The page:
I know that white wines go best with turkey, but I’m such a sucker for reds. So I gave hearty thanks for the folks at Clif Winery, and I twisted open the Climber Red. The aroma is fruity and slightly peppery. The blend is primarily zinfandel, then cabernet, rounded out with syrah, merlot and petite sirah. The flavor is a nice, round berry — not jammy or sweet, but perfectly tart, fresh and mild — with a smoky finish. The smoke isn’t quite as prominent as in the 2008 blend; rather than making a strong statement, it is now a barely-there nuance in a very complex wine.

Clif hasn’t let me down yet, so I will surely continue to seek their every release with excitement. At $14.99, it’s a wine I’ll proudly serve to guests — guests who know their wine and guests who just want something that tastes good. It’s a sure-bet wine, and this busy mom can’t afford to waste time on anything less.

Thanksgiving

The turkey and blueberry cobbler, ready to go. Everything else is still in the oven.

My quasi-sustainable Thanksgiving was more quasi than sustainable, but a fun attempt at buying local and/or organic. The veggies were all organic, and the turkey all-natural, hormone-free. The pumpkin pie was made from homegrown pumpkin (from my grandparents’ garden), and the blueberry cobbler was made from blueberries we picked at a family farm in Oregon and then froze.

Several family members asked what “quasi-sustainable” means, and I have to admit, I use the term “sustainable” very loosely. Actually, I use it pretty inaccurately, but it sums up an overall attempt at being sustainable. For me, that attempt is basically to buy local when possible, buy organic when possible, and use our own garden goods when possible. For Thanksgiving, I was thrilled to use herbs from my own garden and to easily find organic produce at a minimal increase in cost.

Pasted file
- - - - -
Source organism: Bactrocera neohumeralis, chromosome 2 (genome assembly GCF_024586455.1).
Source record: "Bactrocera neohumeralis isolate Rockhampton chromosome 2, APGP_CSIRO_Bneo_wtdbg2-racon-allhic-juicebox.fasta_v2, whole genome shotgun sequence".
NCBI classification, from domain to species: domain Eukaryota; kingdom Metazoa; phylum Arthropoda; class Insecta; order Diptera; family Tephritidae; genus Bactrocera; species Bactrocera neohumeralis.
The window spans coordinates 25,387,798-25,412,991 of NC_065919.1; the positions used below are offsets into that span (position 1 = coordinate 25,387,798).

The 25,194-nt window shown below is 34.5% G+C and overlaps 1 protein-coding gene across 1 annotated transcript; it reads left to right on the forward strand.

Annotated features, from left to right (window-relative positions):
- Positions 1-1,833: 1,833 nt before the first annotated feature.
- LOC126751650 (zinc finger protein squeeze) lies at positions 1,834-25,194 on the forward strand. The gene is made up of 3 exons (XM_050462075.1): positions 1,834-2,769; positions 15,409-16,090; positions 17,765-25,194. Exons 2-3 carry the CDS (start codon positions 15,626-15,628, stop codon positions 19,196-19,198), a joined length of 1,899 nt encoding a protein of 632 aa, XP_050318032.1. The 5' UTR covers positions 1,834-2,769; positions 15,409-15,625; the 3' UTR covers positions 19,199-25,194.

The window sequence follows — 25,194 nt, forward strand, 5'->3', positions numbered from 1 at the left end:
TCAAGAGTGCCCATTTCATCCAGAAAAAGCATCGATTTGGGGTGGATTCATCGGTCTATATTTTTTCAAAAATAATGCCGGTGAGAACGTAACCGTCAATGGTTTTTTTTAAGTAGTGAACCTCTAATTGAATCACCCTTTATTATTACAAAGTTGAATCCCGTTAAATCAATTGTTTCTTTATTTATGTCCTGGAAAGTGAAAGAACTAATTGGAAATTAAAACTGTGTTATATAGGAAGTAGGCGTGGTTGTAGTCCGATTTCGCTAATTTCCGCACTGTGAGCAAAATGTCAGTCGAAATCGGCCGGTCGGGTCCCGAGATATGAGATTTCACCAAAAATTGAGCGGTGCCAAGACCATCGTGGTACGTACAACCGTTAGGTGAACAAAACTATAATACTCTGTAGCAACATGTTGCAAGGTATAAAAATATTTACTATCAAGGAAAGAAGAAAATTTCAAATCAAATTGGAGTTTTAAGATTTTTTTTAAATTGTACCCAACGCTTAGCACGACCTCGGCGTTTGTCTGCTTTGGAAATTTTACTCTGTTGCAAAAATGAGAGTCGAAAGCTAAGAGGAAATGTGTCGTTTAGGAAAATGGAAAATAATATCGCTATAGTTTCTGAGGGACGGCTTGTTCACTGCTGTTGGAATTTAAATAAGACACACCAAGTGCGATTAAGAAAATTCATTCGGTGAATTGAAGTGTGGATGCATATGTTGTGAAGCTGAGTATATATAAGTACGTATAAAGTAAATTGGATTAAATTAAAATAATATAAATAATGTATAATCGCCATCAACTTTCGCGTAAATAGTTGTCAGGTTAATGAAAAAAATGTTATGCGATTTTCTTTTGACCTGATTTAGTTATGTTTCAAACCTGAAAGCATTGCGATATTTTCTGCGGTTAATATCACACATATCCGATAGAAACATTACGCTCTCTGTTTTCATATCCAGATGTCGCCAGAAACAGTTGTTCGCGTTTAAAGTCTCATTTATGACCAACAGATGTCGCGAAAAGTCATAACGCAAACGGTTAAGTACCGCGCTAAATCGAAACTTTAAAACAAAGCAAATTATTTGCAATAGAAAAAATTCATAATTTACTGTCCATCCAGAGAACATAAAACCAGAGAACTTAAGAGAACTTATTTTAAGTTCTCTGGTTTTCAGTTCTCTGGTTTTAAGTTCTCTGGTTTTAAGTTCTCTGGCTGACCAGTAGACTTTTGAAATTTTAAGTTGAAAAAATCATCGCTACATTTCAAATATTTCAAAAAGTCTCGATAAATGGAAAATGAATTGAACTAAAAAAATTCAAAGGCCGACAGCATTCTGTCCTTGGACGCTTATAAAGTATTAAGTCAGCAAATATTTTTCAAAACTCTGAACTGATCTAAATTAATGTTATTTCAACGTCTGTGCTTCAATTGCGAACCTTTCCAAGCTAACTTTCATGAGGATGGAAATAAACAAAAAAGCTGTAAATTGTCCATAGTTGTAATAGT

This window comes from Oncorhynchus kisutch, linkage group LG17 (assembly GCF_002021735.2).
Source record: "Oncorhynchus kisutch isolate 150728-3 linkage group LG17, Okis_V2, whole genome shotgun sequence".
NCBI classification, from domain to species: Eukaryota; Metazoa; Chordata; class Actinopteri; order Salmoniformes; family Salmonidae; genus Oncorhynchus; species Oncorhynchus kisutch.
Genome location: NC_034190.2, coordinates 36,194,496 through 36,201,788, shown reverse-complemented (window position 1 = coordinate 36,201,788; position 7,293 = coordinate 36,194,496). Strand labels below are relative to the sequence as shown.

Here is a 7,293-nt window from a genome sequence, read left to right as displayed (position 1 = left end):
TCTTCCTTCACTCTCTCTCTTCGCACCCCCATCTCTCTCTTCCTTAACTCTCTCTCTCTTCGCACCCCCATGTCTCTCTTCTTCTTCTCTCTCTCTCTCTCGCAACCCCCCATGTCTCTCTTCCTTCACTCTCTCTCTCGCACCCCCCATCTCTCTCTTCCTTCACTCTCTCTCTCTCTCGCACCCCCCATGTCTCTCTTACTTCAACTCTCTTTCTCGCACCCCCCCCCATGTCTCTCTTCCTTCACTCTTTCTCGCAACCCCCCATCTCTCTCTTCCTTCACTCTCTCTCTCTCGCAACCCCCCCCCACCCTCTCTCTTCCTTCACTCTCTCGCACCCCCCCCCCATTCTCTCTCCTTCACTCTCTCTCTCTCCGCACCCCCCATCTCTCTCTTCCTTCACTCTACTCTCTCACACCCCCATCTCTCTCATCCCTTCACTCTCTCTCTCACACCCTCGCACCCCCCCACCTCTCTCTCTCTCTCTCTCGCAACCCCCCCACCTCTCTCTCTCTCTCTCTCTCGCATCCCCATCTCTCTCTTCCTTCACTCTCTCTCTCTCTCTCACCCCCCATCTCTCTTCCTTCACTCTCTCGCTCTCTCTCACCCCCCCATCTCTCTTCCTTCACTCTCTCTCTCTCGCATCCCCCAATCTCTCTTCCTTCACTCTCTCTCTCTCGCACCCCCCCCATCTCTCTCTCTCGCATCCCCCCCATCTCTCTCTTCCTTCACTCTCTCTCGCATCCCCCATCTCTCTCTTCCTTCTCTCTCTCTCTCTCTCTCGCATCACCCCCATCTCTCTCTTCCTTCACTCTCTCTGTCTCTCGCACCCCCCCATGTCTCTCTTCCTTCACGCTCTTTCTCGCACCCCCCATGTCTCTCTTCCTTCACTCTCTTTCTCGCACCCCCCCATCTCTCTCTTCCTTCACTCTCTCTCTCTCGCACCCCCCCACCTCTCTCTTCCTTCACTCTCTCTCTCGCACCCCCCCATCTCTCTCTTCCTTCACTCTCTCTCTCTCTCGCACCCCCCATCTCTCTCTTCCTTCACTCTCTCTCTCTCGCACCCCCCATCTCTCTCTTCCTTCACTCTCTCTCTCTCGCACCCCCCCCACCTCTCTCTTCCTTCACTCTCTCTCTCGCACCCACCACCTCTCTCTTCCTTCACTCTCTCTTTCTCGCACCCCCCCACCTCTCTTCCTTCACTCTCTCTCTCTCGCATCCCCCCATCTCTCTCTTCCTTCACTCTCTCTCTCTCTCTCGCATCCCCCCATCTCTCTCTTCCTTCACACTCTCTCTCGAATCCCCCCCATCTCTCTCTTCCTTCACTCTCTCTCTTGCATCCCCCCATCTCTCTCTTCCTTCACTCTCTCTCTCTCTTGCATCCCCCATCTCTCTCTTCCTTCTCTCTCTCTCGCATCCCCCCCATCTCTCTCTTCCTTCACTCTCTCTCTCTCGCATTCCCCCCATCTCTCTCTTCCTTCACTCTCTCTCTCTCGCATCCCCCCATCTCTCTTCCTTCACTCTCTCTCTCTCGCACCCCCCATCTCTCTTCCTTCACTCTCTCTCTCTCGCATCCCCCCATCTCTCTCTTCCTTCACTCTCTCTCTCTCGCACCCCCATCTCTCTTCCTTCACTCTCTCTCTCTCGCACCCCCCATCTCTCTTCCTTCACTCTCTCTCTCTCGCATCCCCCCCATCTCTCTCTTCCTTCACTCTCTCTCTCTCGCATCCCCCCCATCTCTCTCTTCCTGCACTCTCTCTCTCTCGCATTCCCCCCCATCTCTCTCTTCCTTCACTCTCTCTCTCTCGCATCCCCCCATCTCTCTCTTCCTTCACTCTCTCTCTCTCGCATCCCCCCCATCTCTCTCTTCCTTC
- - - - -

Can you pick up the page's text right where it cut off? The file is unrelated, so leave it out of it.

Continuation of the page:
I’m not a health freak or crunchy organic goddess. I just like to balance convenience and health. I try to use whole wheat flour and pasta when it’s a comparable price to white versions. I try to support local farmers by buying produce at farmers’ markets. But I also have to keep my budget and time in mind. So it’s a balancing act, as most mom-duties are. I’ll tell all about the wine in the next post. Stay tuned…

Almost-organic Thanksgiving

This Thanksgiving I’m staying home and cooking dinner just for my husband and kids. No relatives, no friends… more leftovers!

I’m trying to keep it organic and/or local, but bearing in mind that I have limited time and limited budget. As much as I would have loved to sign up for a fresh, free-range turkey from the local co-op, a $50 bird just isn’t in my financial forecast.

Raley’s has natural, fresh, no-additives turkeys for $.89/pound, so I picked a 14-pounder for under $15. Tomorrow I will go to the co-op to stock up on all the veggies and other ingredients for the rest of the meal: potatoes, sweet potatoes, green beans, mushrooms, onions, celery, eggs, butter and bread, as well as dry and canned goods.

As much as I love the idea of being totally organic, free-range, sustainable, etc., it’s not realistic for a busy working mom on a budget in a small town, or not for this busy, working mom at least. But I think everyone can do their part, so this Thanksgiving meal is my way of doing my part.

Oh, and the wine! I’ll be pouring Clif 2009 The Climber Red and The Climber Sauvignon Blanc. Clif has earned my respect for doing its part too. Producing entirely organic wines isn’t realistic for the family-run winery yet, but the farm (they raise chickens, olives, fruits and veggies too!) became CCOF certifed organic in 2009. The grapes are sourced locally and from sustainable vineyards — 30 percent of the grapes are from CCOF certified farms — and the farm and winery have a carbon-offset program to put their money where their mouth is. They don’t just admire organic and sustainable farming, but they actively strive to achieve it.